L’Aquila, Itlay: The idea at first was simple power politics. Economic troubles prompted the most powerful democracies to convene a summit meeting to determine the course of the world, or at least as much of it as they could.
It worked well enough that they did it again the next year. And the next. More countries joined, and more began banging on the door. Eventually, the so-called Group of Eight (G-8) started what might be considered auxiliary clubs.
Click here to listen audio on G-8 Summit
And that was how they ended up with a meeting on Thursday that was actually dubbed the G-8+5+1+5. Seriously.
The group’s 35th gathering is such a sprawling event that the leaders of about 40 countries travelled here for it. No longer can just eight powers drive every decision. US President Barack Obama headed one meeting with 17 leaders for what he called a Major Economies Forum because there would be no point grappling with climate change without, say, China and India.
So, whither is the G-8 in a Group of Twenty (G-20) world? What relevance does the G-8 have when it seemingly cannot take landmark action without enlisting others? Does it make sense for thousands of officials, diplomats, lobbyists, public relations people and journalists to descend on a single overwhelmed town each year when maybe a simple videoconference call might do? Or if it is still meaningful, then does it have the right membership in a changing world?
Future sceptical: Leaders from various nations at the G-8 meeting in L’Aquila, Italy on Thursday. Atul Yadav / PTI
“Look at the amount of effort, of carbon, of cost that went into this,” said Kumi Naidoo of South Africa, co-chairman of the Global Call to Action Against Poverty, an advocacy organization, looking at the large tents set up for the news media, complete with air-conditioning, wireless Internet and land lines.
“The G-8 is an elite cocktail, a self-appointed group,” he added. “I think it’s an anachronism, and consistently undermining the work of other multilateral initiatives.”
These are questions that come up every year, but more so lately as economic and political power shifts.
The G-20, which includes the eight and an array of nations from Argentina to Indonesia to Turkey, has emerged in recent months as a potent forum addressing the global recession.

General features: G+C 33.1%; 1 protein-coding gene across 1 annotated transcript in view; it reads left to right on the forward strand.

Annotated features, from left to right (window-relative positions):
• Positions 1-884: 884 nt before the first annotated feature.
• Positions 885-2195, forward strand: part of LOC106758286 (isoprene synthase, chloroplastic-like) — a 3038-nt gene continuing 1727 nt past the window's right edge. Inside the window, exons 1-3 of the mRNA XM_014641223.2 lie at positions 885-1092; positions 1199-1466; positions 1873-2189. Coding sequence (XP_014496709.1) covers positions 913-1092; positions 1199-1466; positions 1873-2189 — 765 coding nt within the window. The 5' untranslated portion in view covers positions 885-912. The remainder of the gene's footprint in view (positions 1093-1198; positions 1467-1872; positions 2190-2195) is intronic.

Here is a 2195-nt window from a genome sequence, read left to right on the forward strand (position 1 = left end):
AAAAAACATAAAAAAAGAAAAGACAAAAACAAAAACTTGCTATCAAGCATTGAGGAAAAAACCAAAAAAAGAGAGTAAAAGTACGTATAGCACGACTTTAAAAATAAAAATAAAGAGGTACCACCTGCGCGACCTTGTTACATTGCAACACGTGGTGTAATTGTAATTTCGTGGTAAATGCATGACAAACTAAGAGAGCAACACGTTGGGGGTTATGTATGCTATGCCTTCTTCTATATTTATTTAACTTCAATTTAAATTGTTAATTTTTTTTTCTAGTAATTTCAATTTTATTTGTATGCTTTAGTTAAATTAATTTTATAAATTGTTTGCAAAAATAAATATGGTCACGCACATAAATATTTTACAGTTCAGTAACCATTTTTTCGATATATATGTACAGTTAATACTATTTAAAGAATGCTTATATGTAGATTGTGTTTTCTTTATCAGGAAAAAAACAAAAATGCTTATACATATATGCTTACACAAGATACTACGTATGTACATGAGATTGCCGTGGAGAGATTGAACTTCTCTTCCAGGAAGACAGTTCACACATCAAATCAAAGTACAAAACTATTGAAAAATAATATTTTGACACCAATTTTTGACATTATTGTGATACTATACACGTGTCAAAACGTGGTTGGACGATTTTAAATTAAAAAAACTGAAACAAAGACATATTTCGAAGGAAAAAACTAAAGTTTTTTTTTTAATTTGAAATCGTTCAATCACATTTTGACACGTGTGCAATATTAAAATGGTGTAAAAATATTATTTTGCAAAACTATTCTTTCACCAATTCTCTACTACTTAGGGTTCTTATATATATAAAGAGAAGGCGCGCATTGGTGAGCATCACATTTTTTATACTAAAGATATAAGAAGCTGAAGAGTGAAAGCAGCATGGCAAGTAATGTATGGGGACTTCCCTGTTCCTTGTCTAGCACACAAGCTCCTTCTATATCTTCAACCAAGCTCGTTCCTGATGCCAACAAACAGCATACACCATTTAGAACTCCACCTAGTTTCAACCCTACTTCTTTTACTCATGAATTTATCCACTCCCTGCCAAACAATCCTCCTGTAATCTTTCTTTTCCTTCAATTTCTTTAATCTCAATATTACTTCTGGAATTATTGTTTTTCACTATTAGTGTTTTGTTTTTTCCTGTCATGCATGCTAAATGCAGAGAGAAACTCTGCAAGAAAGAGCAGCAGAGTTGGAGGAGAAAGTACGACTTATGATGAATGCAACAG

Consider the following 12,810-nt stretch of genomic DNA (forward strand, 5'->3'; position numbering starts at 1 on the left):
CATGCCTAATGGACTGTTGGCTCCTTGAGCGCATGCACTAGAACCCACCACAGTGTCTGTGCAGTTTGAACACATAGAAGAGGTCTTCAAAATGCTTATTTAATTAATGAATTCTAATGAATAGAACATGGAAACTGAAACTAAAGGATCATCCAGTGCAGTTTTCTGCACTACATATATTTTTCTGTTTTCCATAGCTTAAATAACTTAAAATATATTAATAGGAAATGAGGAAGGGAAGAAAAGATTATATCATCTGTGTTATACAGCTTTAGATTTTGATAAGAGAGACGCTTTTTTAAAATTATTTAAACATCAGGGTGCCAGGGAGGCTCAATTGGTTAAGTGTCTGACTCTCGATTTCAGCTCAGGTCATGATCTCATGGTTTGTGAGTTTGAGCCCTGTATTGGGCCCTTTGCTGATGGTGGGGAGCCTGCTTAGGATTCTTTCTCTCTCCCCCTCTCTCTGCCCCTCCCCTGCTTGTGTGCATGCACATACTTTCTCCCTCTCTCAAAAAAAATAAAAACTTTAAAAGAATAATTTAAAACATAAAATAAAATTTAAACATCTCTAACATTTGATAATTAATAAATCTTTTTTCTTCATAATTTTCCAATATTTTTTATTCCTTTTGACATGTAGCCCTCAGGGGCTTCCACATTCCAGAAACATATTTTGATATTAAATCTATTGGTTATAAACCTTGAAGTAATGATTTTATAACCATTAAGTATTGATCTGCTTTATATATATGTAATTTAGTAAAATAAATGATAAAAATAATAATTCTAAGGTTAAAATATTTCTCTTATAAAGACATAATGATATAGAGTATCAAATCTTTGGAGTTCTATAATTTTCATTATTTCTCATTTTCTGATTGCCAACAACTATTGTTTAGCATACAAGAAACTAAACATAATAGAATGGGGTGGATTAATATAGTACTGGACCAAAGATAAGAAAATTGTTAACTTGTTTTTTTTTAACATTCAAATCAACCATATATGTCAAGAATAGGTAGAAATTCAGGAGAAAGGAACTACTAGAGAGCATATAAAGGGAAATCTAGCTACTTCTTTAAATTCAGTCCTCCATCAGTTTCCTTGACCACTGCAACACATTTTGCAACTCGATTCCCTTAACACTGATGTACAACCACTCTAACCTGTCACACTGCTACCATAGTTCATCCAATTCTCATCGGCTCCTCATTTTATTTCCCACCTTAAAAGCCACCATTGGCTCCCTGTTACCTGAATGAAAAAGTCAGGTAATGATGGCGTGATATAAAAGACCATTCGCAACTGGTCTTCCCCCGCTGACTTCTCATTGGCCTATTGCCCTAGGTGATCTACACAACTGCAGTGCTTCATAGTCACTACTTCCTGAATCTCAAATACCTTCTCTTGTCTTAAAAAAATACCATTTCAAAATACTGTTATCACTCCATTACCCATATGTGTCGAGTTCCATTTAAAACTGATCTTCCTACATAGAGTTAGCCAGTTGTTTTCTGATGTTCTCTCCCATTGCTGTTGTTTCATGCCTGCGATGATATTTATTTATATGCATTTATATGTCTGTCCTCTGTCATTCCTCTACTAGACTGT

Former US President George W. Bush summoned the G-20 leaders to Washington in November to figure out how to revive the world economy. Obama joined the group when it met in London in April and invited it to meet again in September in Pittsburgh.
As a first-time G-8 participant, Obama seems to have a sceptical eye, uncertain about its suitability as a vehicle for solving the world’s problems.
This year’s meeting produced statements on the economy, Iran, West Asia and other topics but made few breakthroughs, and Obama’s aides cast it as a mere way station between G-20 meetings.
“We view this meeting and this discussion as a midpoint between the London G-20 summit and the Pittsburgh G-20 summit,” said Mike Froman, the president’s chief negotiator.
Indeed, Obama concluded that it was pointless to talk about climate change among just the eight powers, so he invited nine others on Thursday. Developing countries such as China and India agreed to make “meaningful” reductions in greenhouse gases but refused to accept the specific targets for 2050 sought by the US and Europe.
Obama cast that as victory enough, until discussions resume at the G-20. “We’ve made a good start,” he said, “but I am the first one to acknowledge that progress on this issue will not be easy.”
The developing countries of the G-20 say the days of the smaller club are numbered. “The G-8 is over as a political decision group,” Celso Amorim, Brazil’s foreign minister, said last month at a conference in Paris. It “represents nothing at all”, he said, adding that “you simply can’t ignore emerging countries such as Brazil, China or India”.
Still, talk of restructuring or scrapping the G-8 invariably runs into resistance from current members. At a news conference on opening night, Prime Minister Silvio Berlusconi of Italy, the host, said the summit meeting was “ideal for building confidence and cordiality, for creating friendships and deepening friendships”. He added, “We call each other by our first names and not our last names” and gather “at the same informal table”.
There is no doubt Italy pulled off a tour de force of last-minute organization, spending $75 million to transform a police training complex in an earthquake zone into an Olympic-style village, complete with high-quality espresso bars and wicker lawn sets. Cooks are preparing 25,000 meals over three days, and 3,700 journalists registered to attend.
It is a far cry from the original meeting outside Paris in 1975, when leaders of the US, UK, France, Germany, Italy and Japan inaugurated the Group of Six.
Canada joined two years later, and it became the Group of Seven, an organization without organization—no headquarters, no bylaws, no staff, just a rotating leadership to hold the annual meeting.
President Bill Clinton got Russia admitted in 1997, and others started attending as observers. By this year, there was a regular meeting with China, India, Brazil, Mexico and South Africa, now dubbed the Group of Five.
Attending his 21st summit meeting, John Kirton, director of the G-8 Research Group at the University of Toronto, said the group would evolve with additional formats involving more countries. But he said the core eight still represented unrivalled political and economic power and had the duty to weigh in on issues of democracy that others could not. “There’s a lot that the eight can do that the others can’t,” he said. “You’ll always need the G-8.”
©2009/THE NEW YORK TIMES
Elisabetta Povoledo contributed to this story.